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Friday, Apr. 29, 2016

Local daycare gets national certification

Thursday, October 2, 2003

One of Bestcare's little clients takes a nod during naptime. Barbara Houk, owner of Bestcare, recently received accreditation from the National Association for Family Childcare, a group out of Salt Lake City.

Though some daycare operators can only claim to provide top-notch service, Barbara Houk can prove it.

Houk, owner of Bestcare Childcare, recently received accreditation from the National Association for Family Child Care, a reputable group based in Salt Lake City, Utah. It took over half a year to become certified, but Houk said it was worth the while.

"You have to meet all of their regulations, and that can take a year," Houk said. "After you claim to have everything set to the criteria, an advisor comes to examine you. The advisor then takes her case to the Board of Trustees. They decide if you're going to get the certification or not."

Houk also said that there are "so many points, but you don't have to meet them all."

"There are still a lot to meet, though," she continued.

Parents are also involved in the decision-making process, filling out surveys for the provider. There has to be a 90 percent turn-in rate for the surveys to be accepted, said Houk.

Criteria to achieve certification by NAFCC includes relationships, the child's environment, and developmental learning goals as set by the operator. Each of these (along with others) have sub-sections that the day care owner must also comply to.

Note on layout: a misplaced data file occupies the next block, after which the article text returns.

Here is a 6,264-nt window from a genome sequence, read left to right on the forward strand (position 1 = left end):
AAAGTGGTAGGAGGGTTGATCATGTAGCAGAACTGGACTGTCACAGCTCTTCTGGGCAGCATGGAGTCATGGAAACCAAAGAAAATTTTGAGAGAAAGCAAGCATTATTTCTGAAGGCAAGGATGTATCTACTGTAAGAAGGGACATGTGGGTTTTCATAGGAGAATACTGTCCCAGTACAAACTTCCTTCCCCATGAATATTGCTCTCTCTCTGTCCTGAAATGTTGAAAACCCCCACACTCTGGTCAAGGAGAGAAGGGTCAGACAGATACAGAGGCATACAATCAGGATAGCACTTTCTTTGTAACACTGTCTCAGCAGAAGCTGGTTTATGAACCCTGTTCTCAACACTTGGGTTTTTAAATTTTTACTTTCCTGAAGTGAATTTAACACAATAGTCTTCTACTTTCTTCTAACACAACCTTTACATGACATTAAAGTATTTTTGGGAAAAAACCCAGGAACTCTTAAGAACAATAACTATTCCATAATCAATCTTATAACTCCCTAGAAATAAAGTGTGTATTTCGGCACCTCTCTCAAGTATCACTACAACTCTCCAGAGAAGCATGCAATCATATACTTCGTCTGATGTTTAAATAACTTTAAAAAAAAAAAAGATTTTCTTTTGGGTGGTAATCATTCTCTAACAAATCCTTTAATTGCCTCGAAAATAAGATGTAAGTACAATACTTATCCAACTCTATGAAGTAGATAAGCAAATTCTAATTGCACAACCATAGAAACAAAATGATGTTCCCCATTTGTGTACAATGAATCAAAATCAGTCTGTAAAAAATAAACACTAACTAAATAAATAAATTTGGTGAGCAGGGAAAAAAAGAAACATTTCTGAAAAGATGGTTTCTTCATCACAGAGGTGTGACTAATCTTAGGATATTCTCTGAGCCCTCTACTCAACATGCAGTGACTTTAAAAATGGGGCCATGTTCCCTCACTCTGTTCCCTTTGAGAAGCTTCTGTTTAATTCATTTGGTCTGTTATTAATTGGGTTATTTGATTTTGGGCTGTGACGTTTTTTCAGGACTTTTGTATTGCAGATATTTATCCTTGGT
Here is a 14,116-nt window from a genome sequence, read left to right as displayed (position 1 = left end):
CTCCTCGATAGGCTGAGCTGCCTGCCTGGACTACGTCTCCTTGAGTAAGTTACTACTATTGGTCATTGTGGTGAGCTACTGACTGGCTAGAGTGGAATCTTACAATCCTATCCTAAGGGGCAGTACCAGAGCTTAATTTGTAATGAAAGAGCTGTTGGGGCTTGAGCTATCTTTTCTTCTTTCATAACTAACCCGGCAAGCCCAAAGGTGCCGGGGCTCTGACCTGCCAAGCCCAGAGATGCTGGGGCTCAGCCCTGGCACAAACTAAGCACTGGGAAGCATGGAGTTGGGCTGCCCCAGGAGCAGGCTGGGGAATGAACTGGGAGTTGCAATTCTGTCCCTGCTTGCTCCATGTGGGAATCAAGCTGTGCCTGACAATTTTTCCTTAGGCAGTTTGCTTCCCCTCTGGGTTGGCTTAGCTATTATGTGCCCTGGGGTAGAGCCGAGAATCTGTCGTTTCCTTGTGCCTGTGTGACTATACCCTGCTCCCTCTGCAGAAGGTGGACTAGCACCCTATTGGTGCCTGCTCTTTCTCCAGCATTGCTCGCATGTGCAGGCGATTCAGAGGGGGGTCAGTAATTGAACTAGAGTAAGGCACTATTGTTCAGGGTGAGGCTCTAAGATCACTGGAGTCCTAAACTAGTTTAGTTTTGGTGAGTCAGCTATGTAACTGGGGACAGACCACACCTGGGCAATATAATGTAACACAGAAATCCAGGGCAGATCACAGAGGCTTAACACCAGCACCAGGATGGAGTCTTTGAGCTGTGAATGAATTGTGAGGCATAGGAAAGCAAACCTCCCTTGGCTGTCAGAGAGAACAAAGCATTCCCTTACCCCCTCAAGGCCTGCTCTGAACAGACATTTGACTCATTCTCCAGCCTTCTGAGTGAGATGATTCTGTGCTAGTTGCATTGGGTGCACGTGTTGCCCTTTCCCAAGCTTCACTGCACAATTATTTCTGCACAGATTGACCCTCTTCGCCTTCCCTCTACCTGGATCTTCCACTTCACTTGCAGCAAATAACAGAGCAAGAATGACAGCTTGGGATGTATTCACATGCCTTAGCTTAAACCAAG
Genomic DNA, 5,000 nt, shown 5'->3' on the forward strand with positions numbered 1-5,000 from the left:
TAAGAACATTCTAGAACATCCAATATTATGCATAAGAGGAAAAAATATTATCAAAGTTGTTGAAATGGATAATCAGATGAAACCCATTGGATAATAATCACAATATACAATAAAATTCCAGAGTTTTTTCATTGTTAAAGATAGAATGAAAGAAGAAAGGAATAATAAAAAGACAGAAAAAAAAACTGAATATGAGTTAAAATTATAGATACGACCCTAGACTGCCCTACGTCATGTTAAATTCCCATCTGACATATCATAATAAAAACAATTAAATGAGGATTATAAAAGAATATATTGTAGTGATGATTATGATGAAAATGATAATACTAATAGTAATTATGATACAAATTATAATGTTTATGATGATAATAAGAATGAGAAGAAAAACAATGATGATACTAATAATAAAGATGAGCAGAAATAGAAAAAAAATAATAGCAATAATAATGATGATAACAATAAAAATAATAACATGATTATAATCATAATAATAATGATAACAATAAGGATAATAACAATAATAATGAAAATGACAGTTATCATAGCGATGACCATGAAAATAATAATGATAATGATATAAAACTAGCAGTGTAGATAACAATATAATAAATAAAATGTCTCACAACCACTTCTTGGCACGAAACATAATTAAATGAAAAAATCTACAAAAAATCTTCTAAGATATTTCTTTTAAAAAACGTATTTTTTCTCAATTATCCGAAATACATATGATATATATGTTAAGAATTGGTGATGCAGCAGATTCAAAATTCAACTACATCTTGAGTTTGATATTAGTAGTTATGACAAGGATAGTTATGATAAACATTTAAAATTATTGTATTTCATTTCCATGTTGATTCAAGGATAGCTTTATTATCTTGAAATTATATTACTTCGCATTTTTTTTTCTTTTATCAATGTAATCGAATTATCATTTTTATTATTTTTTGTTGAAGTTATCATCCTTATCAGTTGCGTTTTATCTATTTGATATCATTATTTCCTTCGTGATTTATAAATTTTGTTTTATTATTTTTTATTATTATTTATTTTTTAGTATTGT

Houk said that she couldn't name the number of day care centers in Indiana with NAFCC certification, though there are only seven day care homes (like Bestcare) that can claim it.

"And there is a big difference between a center and a home," she said.

Of the other seven day care homes with certification, two are located in Vigo county.

Bestcare, which has been open for 16 years, currently watches nine children, ages 4 months to 11 years.

"We take newborns 4 months and older up to 11- year-olds," Houk said. "So, it seems like there's always something new."

Study for the certification is self-paced. Houk has recorded 71 and a half hours of training, and has gone as far as New York City to take classes.

"I go to all the trainings I can," she said. "The trip to New York was very exciting, very interesting."

Bestcare's only employee is Nicole Reedy, Houk's assistant. Along with NAFCC certification, the daycare has received a certificate from CDA and a state license. A Head Start "mentor," Rhonda Galloway, visits the facility once a week to help teach the children. Additionally, BestCare adheres to 4C's "Building Blocks to Quality Child Care" standards, reaching their highest rating, the sixth block.

"We're proud of what we've done," Houk said. "The NAFCC name is pretty well known in day cares. Their information is handed out all the time."

So, with new certification in hand, Bestcare Childcare keeps taking care of Clay County's children.

"I've had a lot of kids here over these 16 years," Houk said. "I really enjoy them.

"People ask me if I would open another, and I say no. I don't want to be the businessperson, I want to be the one with the kids. We're all friends here."

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